Paris, one imagined, would have been more puritan about one of the biggest events to be held in the city. After all, the raw drama of the traditional sports on offer at the 2024 Olympics promises to be scintillating enough. But the city’s Olympics organising committee wants to move with the times by turning a global cultural phenomenon from decades ago into an Olympic event.
In 2024, if the International Olympics Committee approves the city’s recommendations, get ready for “breaking battles”. To be fair, break dancing may be old but it isn’t dated. Like Bruce Lee did with Kung Fu in the 1970s, Michael Jackson gliding, popping and moonwalking through the 1980s and beyond made the art a global phenomenon, all the way to small-town India and Prabhudeva, who couldn’t croon like the king of pop but would certainly move like him. There is also an undeniable athleticism to “breaking”, the best practitioners can make it seem part capoeira, part kung-fu and display a gymnast’s flexibility. Yet, the question remains: Why has the Paris organising committee for the Olympics chosen to include a fluid, street art form in a rigid scoring structure that sport demands?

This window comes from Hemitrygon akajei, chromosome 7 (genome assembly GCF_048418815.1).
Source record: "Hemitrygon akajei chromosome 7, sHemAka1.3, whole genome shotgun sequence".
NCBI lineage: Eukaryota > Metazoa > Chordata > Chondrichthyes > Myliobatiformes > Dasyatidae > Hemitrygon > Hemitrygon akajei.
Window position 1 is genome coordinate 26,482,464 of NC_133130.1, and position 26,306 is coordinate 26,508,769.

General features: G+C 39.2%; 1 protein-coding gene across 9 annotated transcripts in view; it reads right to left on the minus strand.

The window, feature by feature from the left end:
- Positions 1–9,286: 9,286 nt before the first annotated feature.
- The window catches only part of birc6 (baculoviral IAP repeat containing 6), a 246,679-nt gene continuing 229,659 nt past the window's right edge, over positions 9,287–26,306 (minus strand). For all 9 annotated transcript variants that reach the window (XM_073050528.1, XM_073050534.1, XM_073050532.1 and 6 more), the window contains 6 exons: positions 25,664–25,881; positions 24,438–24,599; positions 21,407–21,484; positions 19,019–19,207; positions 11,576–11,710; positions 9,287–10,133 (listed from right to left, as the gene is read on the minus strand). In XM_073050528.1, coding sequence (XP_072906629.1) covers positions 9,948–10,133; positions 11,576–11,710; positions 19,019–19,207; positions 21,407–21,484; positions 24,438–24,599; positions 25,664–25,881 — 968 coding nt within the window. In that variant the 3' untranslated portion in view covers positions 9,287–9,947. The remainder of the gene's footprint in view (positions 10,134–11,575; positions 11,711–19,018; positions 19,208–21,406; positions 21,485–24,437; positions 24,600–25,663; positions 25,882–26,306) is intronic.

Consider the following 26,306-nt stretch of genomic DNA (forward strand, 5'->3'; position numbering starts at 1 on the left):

Breaking was, and continues to be, largely a sport (or art) of the marginalised — of immigrants and minorities that populate the poorer suburbs of wealthy cities. The cited reason for its proposed inclusion in the Olympics that it is among “sports that can be shared on social media, sports that are a means of getting around, forms of expression, lifestyles in their own right, sports that are practiced every day, in the street and elsewhere”. Perhaps this is France trying to say to its youth, “we see you”. But why, pray, must breaking become a sport to find expression? Ballet too requires almost superhuman flexibility and training. We are unlikely to have that art scored as a sport.